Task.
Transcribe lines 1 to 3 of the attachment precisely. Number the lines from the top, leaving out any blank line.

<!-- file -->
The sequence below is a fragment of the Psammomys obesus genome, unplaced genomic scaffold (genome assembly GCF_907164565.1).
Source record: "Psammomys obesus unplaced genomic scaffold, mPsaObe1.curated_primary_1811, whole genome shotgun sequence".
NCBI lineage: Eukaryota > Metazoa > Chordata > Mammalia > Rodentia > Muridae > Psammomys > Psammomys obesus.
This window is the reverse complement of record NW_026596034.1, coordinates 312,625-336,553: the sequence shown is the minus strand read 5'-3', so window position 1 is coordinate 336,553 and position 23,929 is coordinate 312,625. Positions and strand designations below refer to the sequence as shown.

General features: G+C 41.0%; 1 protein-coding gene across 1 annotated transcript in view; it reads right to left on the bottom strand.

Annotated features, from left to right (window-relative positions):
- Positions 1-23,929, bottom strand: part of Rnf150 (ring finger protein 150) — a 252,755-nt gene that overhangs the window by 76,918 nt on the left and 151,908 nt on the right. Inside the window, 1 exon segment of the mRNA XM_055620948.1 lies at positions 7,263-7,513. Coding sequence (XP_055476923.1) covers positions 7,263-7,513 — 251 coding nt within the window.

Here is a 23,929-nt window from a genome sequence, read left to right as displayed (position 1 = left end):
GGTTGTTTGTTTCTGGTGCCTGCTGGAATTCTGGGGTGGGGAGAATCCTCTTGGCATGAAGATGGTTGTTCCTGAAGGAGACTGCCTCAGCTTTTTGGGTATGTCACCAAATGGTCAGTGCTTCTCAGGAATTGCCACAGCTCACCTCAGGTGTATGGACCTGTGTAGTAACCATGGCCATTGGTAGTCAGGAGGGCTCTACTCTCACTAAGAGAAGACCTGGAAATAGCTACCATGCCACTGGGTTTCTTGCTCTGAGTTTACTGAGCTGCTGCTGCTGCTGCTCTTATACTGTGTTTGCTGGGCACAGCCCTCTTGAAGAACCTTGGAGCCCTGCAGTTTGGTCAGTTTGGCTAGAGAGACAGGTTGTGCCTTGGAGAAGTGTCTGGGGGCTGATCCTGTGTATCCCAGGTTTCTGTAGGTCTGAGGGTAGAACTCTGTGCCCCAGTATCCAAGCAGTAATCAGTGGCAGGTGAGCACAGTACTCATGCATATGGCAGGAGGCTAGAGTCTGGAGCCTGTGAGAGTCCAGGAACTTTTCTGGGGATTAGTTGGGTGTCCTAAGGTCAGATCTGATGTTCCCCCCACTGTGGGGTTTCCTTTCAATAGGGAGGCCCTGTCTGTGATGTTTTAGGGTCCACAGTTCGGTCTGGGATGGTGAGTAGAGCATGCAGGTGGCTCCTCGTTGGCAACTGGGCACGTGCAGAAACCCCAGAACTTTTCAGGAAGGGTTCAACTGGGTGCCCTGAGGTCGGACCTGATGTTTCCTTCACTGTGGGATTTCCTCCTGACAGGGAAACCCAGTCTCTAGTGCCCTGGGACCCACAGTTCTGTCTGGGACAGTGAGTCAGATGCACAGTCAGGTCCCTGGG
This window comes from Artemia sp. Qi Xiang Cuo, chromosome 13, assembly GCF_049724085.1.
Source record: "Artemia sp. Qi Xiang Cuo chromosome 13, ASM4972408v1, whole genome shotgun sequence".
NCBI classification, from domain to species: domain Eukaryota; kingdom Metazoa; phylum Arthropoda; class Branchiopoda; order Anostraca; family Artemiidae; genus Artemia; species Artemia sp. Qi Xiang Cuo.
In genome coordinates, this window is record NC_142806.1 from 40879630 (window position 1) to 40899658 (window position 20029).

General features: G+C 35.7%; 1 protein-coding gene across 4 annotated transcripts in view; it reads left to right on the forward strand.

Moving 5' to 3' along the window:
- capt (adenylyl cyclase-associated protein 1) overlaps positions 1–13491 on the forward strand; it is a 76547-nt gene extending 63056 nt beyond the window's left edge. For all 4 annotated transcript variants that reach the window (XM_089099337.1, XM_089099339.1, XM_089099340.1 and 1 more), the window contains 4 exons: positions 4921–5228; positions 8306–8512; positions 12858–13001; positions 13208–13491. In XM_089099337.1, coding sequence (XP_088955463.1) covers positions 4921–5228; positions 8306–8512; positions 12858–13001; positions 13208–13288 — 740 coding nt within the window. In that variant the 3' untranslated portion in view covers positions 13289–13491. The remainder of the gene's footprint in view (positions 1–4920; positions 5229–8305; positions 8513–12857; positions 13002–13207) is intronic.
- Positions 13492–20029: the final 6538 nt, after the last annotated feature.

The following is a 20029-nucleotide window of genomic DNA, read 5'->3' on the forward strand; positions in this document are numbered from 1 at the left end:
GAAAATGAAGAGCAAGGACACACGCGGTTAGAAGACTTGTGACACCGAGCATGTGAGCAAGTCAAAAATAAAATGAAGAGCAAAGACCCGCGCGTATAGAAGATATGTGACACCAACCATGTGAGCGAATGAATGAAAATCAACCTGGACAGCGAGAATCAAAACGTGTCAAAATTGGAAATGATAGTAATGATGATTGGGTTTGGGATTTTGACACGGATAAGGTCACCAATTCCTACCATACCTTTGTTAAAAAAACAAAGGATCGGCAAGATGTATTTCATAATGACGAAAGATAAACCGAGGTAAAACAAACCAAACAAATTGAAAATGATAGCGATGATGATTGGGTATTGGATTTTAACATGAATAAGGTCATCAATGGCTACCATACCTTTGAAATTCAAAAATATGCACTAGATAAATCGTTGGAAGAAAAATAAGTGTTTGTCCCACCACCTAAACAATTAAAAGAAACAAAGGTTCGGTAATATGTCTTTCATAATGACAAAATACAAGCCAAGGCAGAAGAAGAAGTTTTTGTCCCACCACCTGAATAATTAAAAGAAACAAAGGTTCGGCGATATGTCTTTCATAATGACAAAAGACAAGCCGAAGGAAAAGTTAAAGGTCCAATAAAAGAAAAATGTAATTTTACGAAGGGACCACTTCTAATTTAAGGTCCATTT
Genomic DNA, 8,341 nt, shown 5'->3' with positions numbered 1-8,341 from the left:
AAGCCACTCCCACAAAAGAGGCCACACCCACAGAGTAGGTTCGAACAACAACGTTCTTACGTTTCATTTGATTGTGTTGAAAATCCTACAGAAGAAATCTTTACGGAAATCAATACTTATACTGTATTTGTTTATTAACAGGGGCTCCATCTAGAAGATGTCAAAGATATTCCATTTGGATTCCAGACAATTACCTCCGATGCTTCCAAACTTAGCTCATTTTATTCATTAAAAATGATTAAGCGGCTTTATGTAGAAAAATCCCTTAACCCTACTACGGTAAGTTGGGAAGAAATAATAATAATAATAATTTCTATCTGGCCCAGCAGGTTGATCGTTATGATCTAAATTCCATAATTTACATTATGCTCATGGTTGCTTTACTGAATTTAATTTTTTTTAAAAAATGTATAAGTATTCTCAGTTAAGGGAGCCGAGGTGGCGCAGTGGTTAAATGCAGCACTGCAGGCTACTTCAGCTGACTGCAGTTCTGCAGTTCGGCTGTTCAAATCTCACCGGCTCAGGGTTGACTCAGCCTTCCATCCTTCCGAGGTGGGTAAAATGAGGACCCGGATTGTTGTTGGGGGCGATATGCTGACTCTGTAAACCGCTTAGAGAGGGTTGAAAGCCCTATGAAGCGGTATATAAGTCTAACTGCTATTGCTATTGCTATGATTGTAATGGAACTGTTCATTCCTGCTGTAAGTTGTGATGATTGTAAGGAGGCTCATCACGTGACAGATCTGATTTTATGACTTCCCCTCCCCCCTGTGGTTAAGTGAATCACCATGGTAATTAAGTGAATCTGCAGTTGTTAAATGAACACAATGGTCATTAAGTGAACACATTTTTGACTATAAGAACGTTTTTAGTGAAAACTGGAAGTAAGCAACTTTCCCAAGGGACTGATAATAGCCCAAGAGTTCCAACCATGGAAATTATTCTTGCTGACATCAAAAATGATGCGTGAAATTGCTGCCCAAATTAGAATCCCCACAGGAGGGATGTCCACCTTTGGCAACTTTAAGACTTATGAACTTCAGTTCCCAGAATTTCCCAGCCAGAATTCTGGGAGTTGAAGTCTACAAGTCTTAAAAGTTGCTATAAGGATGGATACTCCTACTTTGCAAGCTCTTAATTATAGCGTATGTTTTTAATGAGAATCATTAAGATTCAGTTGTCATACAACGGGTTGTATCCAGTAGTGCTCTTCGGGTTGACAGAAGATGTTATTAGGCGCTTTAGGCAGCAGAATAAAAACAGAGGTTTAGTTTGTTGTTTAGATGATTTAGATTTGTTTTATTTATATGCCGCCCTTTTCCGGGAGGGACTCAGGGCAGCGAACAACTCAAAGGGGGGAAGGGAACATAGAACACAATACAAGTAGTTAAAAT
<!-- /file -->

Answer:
The sequence below is a fragment of the Psammomys obesus genome, unplaced genomic scaffold (genome assembly GCF_907164565.1).
Source record: "Psammomys obesus unplaced genomic scaffold, mPsaObe1.curated_primary_1811, whole genome shotgun sequence".
NCBI lineage: Eukaryota > Metazoa > Chordata > Mammalia > Rodentia > Muridae > Psammomys > Psammomys obesus.